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Was Oppenheimer, the father of the atomic bomb, also the father of black holes?

Before becoming "the father of the atom bomb," J. Robert Oppenheimer made a significant contribution to the science of black holes.

Oppenheimer will forever, for better or for worse, be associated with the incredible destructive power of the atomic bomb and the image of the mushroom cloud, a near-Biblical symbol of destruction. That association will only strengthen in the public eye with today's (July 21) release of "Oppenheimer," Christopher Nolan's highly anticipated biopic about the physicist.

But before journeying to Los Alamos, New Mexico, in 1942 to contribute to the development of the atomic bomb, Oppenheimer was a theoretical physicist focusing on quantum physics. In 1939, he and his University of California, Berkeley colleague Hartland S. Snyder published a pioneering paper entitled "On Continued Gravitational Contraction," which used the equations of Albert Einstein's theory of gravity, general relativity, to show how black holes could be born.

"Oppenheimer proposed the very first collapse model to describe how a star could collapse into a black hole," Xavier Calmet, a professor of physics at the University of Sussex in England, told "This model explains the formation of black holes as a dynamical astrophysical process, the final stage of the evolution of heavy-enough stars. This model is still being used today."

Calmet said that he recently used the model himself, in a paper describing the collapse of black holes when considering quantum gravity.

"This model is very significant because it is analytically solvable — solving the equations can be done with pen and paper and does not require numerical work. All the physics is thus easily trackable," he said. "Yet, despite its simplicity and maybe even crudeness, it is complex enough to describe many of the features of a collapsing star."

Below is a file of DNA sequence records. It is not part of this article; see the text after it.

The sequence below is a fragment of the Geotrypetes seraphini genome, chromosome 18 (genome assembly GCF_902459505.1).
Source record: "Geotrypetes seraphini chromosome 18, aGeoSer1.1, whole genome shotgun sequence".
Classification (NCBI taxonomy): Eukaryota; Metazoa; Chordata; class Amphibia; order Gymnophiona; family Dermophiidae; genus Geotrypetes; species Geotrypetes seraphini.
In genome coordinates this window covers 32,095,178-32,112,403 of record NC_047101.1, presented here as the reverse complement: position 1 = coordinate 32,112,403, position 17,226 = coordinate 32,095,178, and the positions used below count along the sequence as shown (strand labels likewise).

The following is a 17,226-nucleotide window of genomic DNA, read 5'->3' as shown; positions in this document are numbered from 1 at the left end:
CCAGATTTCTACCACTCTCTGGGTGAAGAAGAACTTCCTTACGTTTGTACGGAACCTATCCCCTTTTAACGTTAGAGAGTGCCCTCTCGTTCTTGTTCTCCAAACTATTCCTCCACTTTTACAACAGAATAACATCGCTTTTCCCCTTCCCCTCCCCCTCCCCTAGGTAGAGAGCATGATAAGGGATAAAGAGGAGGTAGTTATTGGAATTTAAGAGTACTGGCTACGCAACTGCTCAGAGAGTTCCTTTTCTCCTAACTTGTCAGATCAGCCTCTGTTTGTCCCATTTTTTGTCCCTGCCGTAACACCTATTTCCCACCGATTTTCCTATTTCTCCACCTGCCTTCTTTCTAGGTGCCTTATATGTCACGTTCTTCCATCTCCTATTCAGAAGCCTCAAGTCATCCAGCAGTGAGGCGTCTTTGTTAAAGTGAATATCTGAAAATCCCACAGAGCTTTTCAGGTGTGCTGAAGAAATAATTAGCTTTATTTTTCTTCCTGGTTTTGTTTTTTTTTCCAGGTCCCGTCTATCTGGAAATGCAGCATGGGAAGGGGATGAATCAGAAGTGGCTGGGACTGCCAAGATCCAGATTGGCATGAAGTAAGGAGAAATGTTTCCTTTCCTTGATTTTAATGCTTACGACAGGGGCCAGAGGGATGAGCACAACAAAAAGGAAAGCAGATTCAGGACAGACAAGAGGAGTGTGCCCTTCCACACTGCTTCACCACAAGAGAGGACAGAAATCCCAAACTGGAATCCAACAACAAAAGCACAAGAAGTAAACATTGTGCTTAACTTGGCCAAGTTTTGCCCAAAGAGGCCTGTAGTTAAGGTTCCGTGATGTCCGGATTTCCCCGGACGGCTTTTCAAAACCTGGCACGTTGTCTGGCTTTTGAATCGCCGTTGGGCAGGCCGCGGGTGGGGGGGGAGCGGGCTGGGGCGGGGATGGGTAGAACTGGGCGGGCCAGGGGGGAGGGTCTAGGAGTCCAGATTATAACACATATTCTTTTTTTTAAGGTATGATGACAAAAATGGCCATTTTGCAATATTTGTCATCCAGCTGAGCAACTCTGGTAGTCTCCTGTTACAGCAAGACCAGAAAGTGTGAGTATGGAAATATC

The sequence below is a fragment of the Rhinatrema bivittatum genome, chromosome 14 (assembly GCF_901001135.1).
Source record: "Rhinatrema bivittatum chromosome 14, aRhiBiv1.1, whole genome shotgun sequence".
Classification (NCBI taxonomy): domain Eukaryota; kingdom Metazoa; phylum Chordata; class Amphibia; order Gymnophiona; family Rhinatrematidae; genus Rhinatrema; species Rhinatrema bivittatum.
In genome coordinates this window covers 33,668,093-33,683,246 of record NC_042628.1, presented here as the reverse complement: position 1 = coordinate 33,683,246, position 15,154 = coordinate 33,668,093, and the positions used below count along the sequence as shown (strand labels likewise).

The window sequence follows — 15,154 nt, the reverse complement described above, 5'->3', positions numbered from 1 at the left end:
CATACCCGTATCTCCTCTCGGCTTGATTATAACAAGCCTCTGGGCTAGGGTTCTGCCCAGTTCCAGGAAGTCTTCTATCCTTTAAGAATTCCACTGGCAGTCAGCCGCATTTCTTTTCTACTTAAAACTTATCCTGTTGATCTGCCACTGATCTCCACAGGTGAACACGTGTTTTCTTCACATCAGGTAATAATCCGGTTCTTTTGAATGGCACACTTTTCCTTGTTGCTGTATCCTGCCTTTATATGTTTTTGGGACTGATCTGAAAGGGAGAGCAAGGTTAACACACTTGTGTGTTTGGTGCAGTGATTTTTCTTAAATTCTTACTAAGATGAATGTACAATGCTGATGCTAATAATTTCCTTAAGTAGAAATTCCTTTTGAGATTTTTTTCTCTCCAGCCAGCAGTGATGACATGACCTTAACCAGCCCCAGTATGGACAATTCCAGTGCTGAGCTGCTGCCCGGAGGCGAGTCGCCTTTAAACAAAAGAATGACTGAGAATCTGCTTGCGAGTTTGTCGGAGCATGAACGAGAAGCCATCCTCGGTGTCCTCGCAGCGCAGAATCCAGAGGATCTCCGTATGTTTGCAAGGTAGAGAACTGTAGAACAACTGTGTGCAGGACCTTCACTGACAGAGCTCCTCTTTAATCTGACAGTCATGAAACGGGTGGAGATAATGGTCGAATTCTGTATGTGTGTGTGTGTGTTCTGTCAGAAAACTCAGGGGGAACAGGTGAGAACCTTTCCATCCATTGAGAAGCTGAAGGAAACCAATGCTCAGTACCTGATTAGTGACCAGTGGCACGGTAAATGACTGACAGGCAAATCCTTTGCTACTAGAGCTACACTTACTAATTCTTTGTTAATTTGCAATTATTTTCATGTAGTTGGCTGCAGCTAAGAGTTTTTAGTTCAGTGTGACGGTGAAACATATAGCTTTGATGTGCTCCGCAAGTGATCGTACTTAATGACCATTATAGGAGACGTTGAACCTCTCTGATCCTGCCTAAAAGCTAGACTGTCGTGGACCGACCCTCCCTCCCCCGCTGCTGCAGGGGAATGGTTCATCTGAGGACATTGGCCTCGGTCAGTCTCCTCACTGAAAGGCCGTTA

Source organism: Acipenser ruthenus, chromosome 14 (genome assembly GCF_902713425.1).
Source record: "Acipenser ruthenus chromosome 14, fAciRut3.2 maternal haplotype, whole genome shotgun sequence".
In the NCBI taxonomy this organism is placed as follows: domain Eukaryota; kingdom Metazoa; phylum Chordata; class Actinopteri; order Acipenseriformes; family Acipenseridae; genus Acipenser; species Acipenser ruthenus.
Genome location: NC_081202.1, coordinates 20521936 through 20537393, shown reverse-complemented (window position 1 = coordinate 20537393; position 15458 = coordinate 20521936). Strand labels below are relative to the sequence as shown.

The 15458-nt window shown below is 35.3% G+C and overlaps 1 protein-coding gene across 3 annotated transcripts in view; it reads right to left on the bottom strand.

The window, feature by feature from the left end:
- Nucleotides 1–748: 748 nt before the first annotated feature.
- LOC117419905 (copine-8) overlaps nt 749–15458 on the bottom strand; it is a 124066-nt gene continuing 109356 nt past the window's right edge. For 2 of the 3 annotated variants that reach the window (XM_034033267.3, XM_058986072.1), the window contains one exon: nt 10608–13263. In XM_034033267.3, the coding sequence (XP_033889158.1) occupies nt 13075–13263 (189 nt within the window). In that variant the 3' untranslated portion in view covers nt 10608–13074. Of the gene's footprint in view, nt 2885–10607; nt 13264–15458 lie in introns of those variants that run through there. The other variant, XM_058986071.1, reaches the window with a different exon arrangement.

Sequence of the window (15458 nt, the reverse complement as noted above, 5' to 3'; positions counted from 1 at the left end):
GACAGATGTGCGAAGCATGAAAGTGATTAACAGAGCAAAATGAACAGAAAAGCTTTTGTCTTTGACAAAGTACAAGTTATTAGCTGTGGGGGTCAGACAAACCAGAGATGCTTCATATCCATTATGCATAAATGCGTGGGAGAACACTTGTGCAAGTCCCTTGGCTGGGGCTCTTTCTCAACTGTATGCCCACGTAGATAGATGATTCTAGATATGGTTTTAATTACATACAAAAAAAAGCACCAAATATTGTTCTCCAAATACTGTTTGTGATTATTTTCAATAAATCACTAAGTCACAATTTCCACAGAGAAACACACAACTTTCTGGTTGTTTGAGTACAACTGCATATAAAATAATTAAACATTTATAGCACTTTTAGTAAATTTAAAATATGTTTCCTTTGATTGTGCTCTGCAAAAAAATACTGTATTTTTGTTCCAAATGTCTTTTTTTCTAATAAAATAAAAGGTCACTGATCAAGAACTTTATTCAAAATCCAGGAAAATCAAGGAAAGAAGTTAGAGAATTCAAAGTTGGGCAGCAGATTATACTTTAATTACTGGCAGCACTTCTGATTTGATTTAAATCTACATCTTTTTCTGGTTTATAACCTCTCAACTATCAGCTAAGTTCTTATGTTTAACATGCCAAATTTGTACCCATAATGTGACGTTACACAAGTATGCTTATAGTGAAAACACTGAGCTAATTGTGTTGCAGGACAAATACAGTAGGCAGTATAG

Ironically, as Oppenheimer and Snyder worked on the paper, which so heavily depended on the 1915 theory of general relativity, the father of that theory, Einsten, was himself completing research aimed at showing that black holes could not exist.

History would show Oppenheimer to be right about black holes, of course.

Oppenheimer pushes the limit

Eight years before Oppenheimer's theory of star collapse and black hole birth, another theoretical physicist was thinking about what happens when stars run out of fuel for nuclear fusion.

When this fuel is exhausted, a star can no longer support itself against gravitational collapse. While the star's outer layers are shed, its core rapidly contracts, leaving an exotic stellar remnant. The nature of the remnant depends on the mass of the stellar core.

Indian-American physicist Subrahmanyan Chandrasekhar realized that, for stellar cores with a mass less than 1.4 times that of the sun, gravitational collapse would halt due to quantum effects that prevent particles from "squashing" too close together.

This would come to be known as the Chandrasekhar limit, and any star below it — unless it has a stellar companion feeding it material — is doomed to end its existence as a smoldering stellar remnant called a white dwarf. That will be the fate of our star, the sun, after it exhausts the hydrogen at its core in around 5 billion years.

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